Friday, February 13, 2009

Thoughts on POV / Progress

The House Eaters is nearing the end of part 1 (I envision three parts, each culminating with a supernatural event). One thing I enjoy about drafting a longer work is that characterization can take time, it can be more subtle. I also enjoy how those characters take on their own lives and start acting on their own.

I had no idea that the protagonist's sister exhibited psi until it happened, opening a whole series of plot events and back story. She has a psychic connection to her brother, an echo of something that took place years before the current tale, and it will factor in the climax of the novel. That was a nice discovery.

The book is just under 16K now, so the final draft will probably hover between 40-50 (a decent amount for typical YA). So far, so good.

Last night, I had a POV quandary that nearly shut me down. I've been writing the story in first person. (Surveying the books my students are reading, I'd say POV is about 50/50 in the YA area--I haven't done any real research.)

My quandary wasn't a real problem, per se, just a fear that first person wasn't right (i.e., it wouldn't sell). When I write short fiction, I stick to third person pretty religiously (80/20). I think third person works best with horror fiction, especially short fiction. This book isn't a strict horror tale, but more dark YA fantasy.

Any thoughts?

11 comments:

Catherine J Gardner said...

First off congrats on the progress.

I know some people don't like first person stories but they're all insane - I love them.

Aaron Polson said...

I just had a talk with our school librarian (she reads about a book a day, mostly YA). She said about half sounded right. First person has become more popular of late, I guess.

Bobbie Metevier said...

In my opinion the story dictates the pov. I have also heard that first person is a hard sell, but I assume that well-read editors feel otherwise--the choices in my local book store tell me as much, anyway.

Good luck with the novel and keep writing!

Aaron Polson said...

Thanks Bobbie, I plan to keep at it. I can always reinvent the story down the road, basically rewriting if need be.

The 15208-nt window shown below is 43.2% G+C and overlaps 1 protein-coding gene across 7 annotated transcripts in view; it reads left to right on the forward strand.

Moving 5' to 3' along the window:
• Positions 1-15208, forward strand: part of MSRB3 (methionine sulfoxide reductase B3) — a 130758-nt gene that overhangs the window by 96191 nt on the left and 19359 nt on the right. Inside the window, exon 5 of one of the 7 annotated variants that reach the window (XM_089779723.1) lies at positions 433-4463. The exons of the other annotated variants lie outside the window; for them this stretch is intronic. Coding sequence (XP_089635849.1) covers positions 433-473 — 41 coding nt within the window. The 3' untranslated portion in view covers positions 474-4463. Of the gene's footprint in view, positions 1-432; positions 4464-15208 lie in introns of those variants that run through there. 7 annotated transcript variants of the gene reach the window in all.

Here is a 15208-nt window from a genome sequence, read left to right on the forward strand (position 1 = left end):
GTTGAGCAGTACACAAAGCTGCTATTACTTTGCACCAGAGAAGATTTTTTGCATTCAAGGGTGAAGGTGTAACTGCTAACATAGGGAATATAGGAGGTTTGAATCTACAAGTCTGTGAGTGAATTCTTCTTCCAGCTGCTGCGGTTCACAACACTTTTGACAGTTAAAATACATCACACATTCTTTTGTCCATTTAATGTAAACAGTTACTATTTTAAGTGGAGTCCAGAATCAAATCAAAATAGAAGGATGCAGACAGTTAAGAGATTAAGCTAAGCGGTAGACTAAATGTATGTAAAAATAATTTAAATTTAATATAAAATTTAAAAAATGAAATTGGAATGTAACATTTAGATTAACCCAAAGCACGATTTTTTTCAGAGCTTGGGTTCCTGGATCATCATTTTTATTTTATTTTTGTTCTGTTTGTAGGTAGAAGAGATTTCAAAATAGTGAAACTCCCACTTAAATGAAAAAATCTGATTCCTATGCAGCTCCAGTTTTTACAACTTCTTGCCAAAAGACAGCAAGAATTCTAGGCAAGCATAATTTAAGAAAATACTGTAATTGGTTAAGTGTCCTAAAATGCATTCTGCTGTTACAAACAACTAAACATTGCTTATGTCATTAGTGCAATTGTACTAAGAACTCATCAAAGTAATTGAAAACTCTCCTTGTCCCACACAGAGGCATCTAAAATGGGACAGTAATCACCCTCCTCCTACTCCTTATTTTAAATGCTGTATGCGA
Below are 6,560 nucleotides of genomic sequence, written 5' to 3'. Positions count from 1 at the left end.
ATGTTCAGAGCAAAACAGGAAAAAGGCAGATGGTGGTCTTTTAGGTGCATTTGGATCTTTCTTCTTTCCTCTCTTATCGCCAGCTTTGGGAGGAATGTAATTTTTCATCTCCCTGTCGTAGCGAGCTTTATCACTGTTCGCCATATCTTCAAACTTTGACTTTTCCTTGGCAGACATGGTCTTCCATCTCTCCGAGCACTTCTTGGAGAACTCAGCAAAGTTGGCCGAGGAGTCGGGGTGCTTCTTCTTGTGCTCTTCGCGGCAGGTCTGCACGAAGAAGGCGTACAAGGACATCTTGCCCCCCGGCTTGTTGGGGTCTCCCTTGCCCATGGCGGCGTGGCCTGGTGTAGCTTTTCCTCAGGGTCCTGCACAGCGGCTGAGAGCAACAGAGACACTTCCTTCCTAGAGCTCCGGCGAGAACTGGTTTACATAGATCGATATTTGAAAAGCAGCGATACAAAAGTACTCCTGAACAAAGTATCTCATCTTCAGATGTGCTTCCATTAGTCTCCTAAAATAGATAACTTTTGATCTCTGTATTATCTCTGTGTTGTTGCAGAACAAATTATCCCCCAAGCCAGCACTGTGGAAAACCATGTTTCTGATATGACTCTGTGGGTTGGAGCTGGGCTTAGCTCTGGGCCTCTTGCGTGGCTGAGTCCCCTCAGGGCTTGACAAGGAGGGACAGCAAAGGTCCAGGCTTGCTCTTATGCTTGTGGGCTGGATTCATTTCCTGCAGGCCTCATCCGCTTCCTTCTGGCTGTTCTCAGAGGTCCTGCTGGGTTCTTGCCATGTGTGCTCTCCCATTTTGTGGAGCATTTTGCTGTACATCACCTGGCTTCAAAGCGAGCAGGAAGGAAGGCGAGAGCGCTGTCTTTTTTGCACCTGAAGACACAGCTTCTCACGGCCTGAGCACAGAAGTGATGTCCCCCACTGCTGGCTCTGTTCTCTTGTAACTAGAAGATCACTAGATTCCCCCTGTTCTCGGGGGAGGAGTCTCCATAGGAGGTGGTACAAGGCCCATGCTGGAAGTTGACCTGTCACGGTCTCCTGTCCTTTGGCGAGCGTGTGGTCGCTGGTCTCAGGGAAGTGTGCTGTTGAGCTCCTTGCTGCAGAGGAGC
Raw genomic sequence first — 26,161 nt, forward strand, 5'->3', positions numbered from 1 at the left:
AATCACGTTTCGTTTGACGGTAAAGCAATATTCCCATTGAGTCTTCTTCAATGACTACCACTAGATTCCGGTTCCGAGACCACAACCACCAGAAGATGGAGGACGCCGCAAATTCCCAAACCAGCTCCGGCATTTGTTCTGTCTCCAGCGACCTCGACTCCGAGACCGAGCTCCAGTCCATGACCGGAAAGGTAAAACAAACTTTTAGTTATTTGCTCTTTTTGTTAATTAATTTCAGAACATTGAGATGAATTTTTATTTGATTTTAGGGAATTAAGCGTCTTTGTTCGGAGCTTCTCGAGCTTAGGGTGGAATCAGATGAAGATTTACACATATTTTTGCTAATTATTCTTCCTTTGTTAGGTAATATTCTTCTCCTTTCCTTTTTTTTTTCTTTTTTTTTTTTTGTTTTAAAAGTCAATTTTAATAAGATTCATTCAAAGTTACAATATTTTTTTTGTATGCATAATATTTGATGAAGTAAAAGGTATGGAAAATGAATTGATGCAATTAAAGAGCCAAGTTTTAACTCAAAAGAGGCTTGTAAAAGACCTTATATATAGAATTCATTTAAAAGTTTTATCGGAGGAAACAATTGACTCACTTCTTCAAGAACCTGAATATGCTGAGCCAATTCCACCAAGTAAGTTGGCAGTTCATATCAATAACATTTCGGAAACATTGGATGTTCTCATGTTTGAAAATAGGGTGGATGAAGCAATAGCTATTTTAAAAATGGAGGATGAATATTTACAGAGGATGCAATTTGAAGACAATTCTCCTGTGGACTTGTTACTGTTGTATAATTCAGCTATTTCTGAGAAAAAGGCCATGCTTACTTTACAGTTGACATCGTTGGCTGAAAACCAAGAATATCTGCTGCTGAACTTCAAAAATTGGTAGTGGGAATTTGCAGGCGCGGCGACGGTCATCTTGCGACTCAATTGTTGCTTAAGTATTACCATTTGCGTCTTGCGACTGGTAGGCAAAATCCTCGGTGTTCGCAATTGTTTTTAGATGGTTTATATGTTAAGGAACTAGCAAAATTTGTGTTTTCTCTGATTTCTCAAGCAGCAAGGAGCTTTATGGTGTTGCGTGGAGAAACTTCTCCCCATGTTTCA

A first draft is a first draft, right?

Robert said...

The school of thought on POVs is always mixed -- some people say the first person can be a crutch, while others say the third person can be a crutch. As in, doing one POV can show a writer's laziness.

I actually like all three kinds -- I've even written a novel in the second person, which I knew would be a hard sell and which actually came close at one major house.

What I've never liked for some reason is mixing POVs -- as in first person and third person. This happens a lot in mysteries and thrillers, and until very recently I couldn't stand it. The exception was done in first person present tense, and third person past tense. I don't know why, but I actually enjoyed that mixture.

So to answer your question ... I don't know. You have to do what feels right and natural to you. Because if you don't, it will come across to your readers.

Oh, just thought of something -- I've seen multiple POVs all use the first person, and that seems to work too. Don't know how it would work in your book, of course, but just wanted to throw that out there.

Natalie L. Sin said...

If you're having a good time writing in first person, I say stick with it. One of my favorite books (The Conqueror Worms) was first person : )

K.C. Shaw said...

I love first person. I love really getting into the head of the POV character.

I don't think it's a hard sell, although some genres/subgenres seem to embrace it more than others. I don't think I've read a single urban fantasy that wasn't written in first, for instance.

Jamie Eyberg said...

I wrote a YA in third person with an emphasis on one character and then re-wrote it in first person from a different characters point of view. I am still up in the air as to which one I liked better but I am leaning toward the 1st person version.

the 1st person is more personal. You can feel as if you are there, either looking through the characters eyes or liek they are telling you teh story at the table.

The main reason I am using the third in the piece I am on now is so I can show more detail that I feel would be heavyhanded in 1st.

Good luck with the story. I can't wait to see in in the local book store for my kids (and my) reading pleasure.

katey said...

First person is only crap when people don't know how to act. Seeing as your characters are already doing things you didn't expect, I can't imagine it's a problem for you!

For my part, I actually get more excited about reading things done in first person. This story just sounds more and more interesting.

Aaron Polson said...

Katey - I think the voice is always better in 1st person. Catcher in the Rye--that book was loaded with voice.

katey said...

Definitely.

Huck Finn started my love affair with it, back in the day.